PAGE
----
Gordon: What Presidential Candidates Miss About The Economy

(Thursday, February 25th, 2016 06:00 PM)

2016Stagnant pay and a shrinking middle class — a focus of a new book by Robert Gordon, a Northwestern University economist — are among the key issues fueling the insurgent presidential campaigns of Donald Trump and Bernie Sanders.

But Gordon’s answers to those problems couldn’t be more different from theirs.

Gordon proposes fixes for the U.S. economy that mix liberal and conservative solutions. He supports a higher minimum wage, for example, and the deregulation of labor markets. He’s dismissive of Trump’s call to restrict immigration.

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Yet he doesn’t believe that more government spending is needed to fuel innovation, a cornerstone of Hillary Clinton’s platform.

Gordon’s book, “The Rise and Fall of American Growth,” argues that a slowdown in innovation since 1970 has hampered growth in productivity. That means that U.S. workers aren’t becoming more efficient as fast as they did in the past. And that, in turn, means that pay is likely to remain sluggish.

Gordon discussed his proposed solutions in an interview, which has been edited for length and clarity:


Q. We’re seeing voter anger and a rise of outsider candidates in the current presidential election. Do you see the slowdowns in growth and innovation as a reason for these developments?

A. Yes, indeed. I think there’s extremely justifiable frustration at the wage stagnation, which is a byproduct of both slow productivity growth and the rising inequality — the fact that much of the income growth is being enjoyed by people at the top.

There are 10 policy recommendations at the end of my book. Some of them have bipartisan support, (such as) increasing the earned income tax credit, which appeals to Democrats because it helps poor people. And it appeals to Republicans because it provides an incentive for poor people to go to work.

There are other recommendations that come right out of the Republican play book. For instance, ending what are called tax expenditures — the deductions and exemptions that all so often go to the upper-income groups. No more articulate spokesman for getting rid of these loopholes is Harvard’s Martin Feldstein, who was the head of Reagan’s Council of Economic Advisers.

Another recommendation that appeals to conservatives is to get rid of onerous regulations, the ridiculous red tape that requires unnecessary training to enter various occupations.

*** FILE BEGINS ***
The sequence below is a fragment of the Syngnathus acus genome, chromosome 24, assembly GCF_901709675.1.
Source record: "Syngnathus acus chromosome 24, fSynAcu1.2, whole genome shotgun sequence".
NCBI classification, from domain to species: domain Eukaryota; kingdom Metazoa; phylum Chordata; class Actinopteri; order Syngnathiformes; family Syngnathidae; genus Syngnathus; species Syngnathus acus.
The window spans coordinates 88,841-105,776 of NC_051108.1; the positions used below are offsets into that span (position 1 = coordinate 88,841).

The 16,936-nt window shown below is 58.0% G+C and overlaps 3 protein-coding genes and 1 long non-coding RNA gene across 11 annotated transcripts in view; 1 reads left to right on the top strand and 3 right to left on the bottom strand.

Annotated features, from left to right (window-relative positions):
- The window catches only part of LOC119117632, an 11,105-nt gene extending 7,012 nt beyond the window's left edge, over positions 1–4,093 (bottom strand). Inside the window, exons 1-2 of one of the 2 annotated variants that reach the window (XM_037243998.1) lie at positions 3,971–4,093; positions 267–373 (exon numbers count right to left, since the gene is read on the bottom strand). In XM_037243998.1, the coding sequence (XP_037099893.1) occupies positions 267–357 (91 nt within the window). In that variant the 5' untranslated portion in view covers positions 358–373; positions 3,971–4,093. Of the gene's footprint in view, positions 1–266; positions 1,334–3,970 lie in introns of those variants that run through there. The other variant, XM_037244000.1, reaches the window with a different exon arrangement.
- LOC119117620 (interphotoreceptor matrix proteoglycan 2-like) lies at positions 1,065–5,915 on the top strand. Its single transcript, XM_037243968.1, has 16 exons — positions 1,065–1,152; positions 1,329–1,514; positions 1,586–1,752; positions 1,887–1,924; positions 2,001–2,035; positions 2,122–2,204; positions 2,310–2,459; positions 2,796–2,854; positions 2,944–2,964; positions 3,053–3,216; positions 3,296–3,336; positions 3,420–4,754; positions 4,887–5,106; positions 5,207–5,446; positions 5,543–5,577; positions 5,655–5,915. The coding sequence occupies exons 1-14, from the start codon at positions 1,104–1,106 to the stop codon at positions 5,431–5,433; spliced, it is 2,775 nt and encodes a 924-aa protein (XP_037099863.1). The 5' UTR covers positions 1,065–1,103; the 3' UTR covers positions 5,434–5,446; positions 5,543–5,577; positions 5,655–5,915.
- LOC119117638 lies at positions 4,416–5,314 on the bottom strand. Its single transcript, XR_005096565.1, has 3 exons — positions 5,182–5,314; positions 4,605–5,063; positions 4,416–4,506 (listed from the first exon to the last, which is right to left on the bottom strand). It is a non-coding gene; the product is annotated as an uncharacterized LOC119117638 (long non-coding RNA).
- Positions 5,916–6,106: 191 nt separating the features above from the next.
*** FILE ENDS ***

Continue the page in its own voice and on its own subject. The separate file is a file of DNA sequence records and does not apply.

Or the barriers to real estate development that are so evident in places like San Francisco and New York that drive up the price of housing.

But there is plenty on my plate for the Democrats as well, starting with the direct confrontation of inequality. The most important single federal government initiative is moving to copy other countries that have universal pre-school, often not just for 4-year olds but for 3-year olds. So there is a lot for both sides of the political aisle to grapple with for the existential problems we face.


Q. What about more spending on basic research and infrastructure?

A. We have a uniquely effective venture capital industry that stands ready to throw money at almost any promising new idea. That’s why I don’t see the government needing to shovel money into the innovation process or into technological change. Indeed, some of the early development of the Internet was sponsored by the Defense Department. But now, I think our invention process is self-sustaining on its own.


Q. Do you think most people intuitively understand the phenomenon that you see, or do you think this will require massive adjustment?

A. What I find unfortunate is the tendency of voters to blame the government for both the rise in inequality and the slow productivity growth, when my diagnosis is that it emanates from decisions in the private sector.

You can’t blame the government if the opportunities for invention just aren’t there the way they used to be 10 or 20 or 50 years ago.

And the same goes with inequality. We’re not going to prohibit people from inventing Facebook and becoming a super multibillionaire or inventing Microsoft. That would be totally non-productive.

But we can use policies that essentially force the winners of the technological race to share some of the benefits that they have received from society in the form of these super high incomes and stock market valuations. Share them with the rest of the economy though a top bracket, higher tax rate for millionaires and people making more than $10 million.

My policy recommendations are a mix of Bernie Sanders for taxes, with Martin Feldstein, a Republican at Harvard, for getting rid of tax loopholes, with the American Enterprise Institute, a conservative think tank, for getting rid of restrictive regulations.


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